Univeral health care has appeal in its promise to provide treatment to everyone, no exceptions. The very moral thing to do. However, no exceptions does not mean no limitations.
And now that a prominent Canadian politician has come to the U.S. for a lifesaving procedure, questions that Washington politicians have brushed aside are re-emerging……What does this say about a nation’s delivery of health care?
“Last August, in the middle of a season of politician-roasting town halls over the government overhaul of the American health-care system, the Detroit Free Press reported that our neighbors to the north had begun contracting with American hospitals to handle overflow from their oft-praised single-payer system.
“The effort by Canada attempted to legitimize a natural flow of people with means across the border to seek the immediate care that Canadas fully-public system could not provide. That story didnt get too much traction in either the U.S. or Canada, mainly due to the efforts of politicians in both countries insisting that central control of the health-care sector is necessary for reform.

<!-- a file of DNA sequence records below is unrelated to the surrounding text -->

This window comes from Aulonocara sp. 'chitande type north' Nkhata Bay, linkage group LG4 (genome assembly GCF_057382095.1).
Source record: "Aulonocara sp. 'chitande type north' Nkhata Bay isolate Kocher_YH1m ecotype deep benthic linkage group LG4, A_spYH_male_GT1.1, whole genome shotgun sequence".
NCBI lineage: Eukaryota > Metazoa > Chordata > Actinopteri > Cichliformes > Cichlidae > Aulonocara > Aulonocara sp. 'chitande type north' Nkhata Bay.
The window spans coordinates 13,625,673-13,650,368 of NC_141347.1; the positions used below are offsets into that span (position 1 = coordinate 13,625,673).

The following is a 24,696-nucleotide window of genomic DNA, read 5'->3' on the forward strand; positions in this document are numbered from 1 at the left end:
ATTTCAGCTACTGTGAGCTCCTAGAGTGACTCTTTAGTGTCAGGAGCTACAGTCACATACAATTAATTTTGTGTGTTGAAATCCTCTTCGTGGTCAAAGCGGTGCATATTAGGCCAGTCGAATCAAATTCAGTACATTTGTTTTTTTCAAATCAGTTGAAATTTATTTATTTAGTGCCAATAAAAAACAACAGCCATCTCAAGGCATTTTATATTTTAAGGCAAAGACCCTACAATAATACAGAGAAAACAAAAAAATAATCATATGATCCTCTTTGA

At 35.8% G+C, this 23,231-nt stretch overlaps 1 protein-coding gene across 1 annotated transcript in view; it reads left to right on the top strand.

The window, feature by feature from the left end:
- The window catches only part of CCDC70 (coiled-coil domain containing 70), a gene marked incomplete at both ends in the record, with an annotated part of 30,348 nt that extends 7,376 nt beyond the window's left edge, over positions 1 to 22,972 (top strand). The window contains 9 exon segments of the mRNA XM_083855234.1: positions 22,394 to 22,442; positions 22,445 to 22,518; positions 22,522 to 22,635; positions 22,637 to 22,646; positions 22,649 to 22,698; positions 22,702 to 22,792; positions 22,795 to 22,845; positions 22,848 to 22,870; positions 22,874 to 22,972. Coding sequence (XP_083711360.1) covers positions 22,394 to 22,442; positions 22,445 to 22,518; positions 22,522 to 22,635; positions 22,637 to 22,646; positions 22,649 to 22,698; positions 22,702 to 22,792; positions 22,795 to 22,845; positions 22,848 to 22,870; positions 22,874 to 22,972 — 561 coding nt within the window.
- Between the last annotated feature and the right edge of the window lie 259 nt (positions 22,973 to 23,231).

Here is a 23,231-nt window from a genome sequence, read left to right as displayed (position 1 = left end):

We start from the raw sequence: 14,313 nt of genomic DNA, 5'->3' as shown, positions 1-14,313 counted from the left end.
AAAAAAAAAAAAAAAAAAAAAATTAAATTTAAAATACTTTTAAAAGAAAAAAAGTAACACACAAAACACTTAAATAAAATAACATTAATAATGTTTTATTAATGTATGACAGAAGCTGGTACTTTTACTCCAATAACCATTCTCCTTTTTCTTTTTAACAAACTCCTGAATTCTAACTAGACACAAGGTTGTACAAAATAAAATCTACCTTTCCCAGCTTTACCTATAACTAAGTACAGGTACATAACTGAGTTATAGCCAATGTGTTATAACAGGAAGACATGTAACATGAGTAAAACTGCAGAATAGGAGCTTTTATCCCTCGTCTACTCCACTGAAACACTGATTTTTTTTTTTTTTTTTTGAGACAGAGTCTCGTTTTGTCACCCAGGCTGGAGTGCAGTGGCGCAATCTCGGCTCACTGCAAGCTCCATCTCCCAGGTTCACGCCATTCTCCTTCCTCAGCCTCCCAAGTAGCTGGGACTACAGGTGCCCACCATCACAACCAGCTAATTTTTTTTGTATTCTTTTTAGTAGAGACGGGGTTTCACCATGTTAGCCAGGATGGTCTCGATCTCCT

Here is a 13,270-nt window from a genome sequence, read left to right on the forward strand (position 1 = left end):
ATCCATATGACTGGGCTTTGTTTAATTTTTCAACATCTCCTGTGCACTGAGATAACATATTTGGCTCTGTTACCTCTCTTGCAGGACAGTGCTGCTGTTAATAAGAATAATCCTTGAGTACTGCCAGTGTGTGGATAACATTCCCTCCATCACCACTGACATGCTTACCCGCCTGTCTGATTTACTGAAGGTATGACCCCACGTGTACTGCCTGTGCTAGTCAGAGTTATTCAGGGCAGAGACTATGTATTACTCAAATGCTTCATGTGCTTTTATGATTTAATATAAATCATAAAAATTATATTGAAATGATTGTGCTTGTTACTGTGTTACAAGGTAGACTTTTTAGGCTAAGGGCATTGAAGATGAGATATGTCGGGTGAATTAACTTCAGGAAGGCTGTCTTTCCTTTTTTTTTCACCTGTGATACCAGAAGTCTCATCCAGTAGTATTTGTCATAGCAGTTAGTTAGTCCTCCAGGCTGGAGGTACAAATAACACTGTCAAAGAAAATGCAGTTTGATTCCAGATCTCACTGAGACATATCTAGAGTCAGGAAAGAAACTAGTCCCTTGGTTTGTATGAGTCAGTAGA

“However, that may change now that a prominent politician in Canada has followed the same path as many of his fellow citizens in order to save his own life: ‘Newfoundland and Labrador Premier Danny Williams is set to undergo heart surgery this week in the United States.’ …
“If an American governor had to go outside the U.S. to seek the kind of immediate care he needed, that would be considered scandalous. In fact, if an American governor had to leave his or her own state to seek expert care, Id expect it to be a fairly controversial move, unless it was treatment for a rather exotic malady that perhaps only a Mayo clinic could handle. … The motto among the statists seems to be: State-controlled access for thee, instant access for me.”